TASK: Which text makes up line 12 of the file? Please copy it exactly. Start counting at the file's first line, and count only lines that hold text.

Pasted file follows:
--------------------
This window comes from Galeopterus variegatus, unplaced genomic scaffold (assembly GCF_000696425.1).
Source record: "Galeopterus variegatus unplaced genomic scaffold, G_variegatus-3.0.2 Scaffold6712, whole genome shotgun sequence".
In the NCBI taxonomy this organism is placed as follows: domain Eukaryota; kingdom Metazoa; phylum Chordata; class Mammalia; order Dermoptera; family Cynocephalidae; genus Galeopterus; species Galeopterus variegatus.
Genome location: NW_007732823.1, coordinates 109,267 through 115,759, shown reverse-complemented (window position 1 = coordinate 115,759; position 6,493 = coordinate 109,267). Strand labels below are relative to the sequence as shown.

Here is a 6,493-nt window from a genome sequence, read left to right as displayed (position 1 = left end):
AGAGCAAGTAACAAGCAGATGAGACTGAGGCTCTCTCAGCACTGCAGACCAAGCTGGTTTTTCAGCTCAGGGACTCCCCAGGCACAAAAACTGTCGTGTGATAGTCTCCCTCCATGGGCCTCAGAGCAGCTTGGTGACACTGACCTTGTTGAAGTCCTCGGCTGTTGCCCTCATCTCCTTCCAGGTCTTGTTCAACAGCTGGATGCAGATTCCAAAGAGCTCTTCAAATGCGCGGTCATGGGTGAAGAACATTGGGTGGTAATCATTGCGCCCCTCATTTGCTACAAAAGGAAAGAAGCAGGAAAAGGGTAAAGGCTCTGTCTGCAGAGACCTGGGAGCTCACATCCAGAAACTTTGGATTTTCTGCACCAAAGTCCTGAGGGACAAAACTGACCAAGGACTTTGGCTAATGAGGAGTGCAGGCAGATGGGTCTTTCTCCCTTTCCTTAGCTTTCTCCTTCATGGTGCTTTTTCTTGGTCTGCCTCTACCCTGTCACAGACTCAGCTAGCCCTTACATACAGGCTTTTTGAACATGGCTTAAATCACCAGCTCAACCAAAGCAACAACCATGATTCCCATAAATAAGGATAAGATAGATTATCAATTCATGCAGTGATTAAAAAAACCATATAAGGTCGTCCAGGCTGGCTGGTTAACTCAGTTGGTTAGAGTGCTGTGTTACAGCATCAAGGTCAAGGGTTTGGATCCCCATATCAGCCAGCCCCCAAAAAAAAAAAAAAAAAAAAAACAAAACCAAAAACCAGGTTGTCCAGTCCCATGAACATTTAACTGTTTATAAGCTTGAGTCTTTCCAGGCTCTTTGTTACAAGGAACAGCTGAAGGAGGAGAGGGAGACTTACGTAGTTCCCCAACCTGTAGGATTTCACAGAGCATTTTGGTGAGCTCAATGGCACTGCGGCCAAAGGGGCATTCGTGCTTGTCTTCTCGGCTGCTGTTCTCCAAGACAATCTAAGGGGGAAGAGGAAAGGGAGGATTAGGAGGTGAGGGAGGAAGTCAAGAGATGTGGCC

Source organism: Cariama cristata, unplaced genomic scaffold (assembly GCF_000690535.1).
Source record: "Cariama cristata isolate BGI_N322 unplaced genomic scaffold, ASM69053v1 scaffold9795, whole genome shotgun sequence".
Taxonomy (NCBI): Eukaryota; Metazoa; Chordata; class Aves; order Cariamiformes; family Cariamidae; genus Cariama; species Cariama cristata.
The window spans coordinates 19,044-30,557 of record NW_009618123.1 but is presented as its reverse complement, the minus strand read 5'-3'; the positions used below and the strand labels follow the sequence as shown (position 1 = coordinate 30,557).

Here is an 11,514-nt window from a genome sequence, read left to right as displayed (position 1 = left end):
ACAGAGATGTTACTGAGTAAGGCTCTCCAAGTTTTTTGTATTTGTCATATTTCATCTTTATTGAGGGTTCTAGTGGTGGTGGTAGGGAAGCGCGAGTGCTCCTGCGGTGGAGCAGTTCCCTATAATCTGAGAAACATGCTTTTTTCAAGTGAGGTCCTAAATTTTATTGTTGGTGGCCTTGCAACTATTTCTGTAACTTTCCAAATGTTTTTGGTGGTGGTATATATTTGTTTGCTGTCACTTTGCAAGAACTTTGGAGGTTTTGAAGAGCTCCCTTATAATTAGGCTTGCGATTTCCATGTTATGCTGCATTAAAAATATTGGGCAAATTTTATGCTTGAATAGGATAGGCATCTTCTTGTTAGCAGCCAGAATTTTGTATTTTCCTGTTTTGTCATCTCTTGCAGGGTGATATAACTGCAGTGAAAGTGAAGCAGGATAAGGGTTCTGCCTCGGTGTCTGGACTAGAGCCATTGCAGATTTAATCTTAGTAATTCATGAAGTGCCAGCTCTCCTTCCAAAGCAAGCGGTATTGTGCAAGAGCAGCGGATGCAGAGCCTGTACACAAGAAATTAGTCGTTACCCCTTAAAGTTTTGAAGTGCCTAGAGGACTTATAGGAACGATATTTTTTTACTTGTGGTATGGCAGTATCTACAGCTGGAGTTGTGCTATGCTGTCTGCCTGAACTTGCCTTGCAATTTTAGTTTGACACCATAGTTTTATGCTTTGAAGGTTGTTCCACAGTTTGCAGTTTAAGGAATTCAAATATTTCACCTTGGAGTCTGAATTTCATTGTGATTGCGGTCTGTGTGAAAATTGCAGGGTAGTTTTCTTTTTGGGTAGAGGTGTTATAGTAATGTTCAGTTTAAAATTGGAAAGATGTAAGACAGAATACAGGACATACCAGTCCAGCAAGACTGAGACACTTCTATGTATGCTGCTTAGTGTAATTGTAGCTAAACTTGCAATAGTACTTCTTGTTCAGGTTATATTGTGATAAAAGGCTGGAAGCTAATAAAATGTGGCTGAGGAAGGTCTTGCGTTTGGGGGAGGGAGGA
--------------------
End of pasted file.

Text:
ACAGAGATGTTACTGAGTAAGGCTCTCCAAGTTTTTTGTATTTGTCATATTTCATCTTTATTGAGGGTTCTAGTGGTGGTGGTAGGGAAGCGCGAGTGCTCCTGCGGTGGAGCAGTTCCCTATAATCTGAGAAACATGCTTTTTTCAAGTGAGGTCCTAAATTTTATTGTTGGTGGCCTTGCAACTATTTCTGTAACTTTCCAAATGTTTTTGGTGGTGGTATATATTTGTTTGCTGTCACTTTGCAAGAACTTTGGAGGTTTTGAAGAGCTCCCTTATAATTAGGCTTGCGATTTCCATGTTATGCTGCATTAAAAATATTGGGCAAATTTTATGCTTGAATAGGATAGGCATCTTCTTGTTAGCAGCCAGAATTTTGTATTTTCCTGTTTTGTCATCTCTTGCAGGGTGATATAACTGCAGTGAAAGTGAAGCAGGATAAGGGTTCTGCCTCGGTGTCTGGACTAGAGCCATTGCAGATTTAATCTTAGTAATTCATGAAGTGCCAGCTCTCCTTCCAAAGCAAGCGGTATTGTGCAAGAGCAGCGGATGCAGAGCCTGTACACAAGAAATTAGTCGTTACCCCTTAAAGTTTTGAAGTGCCTAGAGGACTTATAGGAACGATATTTTTTTACTTGTGGTATGGCAGTATCTACAGCTGGAGTTGTGCTATGCTGTCTGCCTGAACTTGCCTTGCAATTTTAGTTTGACACCATAGTTTTATGCTTTGAAGGTTGTTCCACAGTTTGCAGTTTAAGGAATTCAAATATTTCACCTTGGAGTCTGAATTTCATTGTGATTGCGGTCTGTGTGAAAATTGCAGGGTAGTTTTCTTTTTGGGTAGAGGTGTTATAGTAATGTTCAGTTTAAAATTGGAAAGATGTAAGACAGAATACAGGACATACCAGTCCAGCAAGACTGAGACACTTCTATGTATGCTGCTTAGTGTAATTGTAGCTAAACTTGCAATAGTACTTCTTGTTCAGGTTATATTGTGATAAAAGGCTGGAAGCTAATAAAATGTGGCTGAGGAAGGTCTTGCGTTTGGGGGAGGGAGGA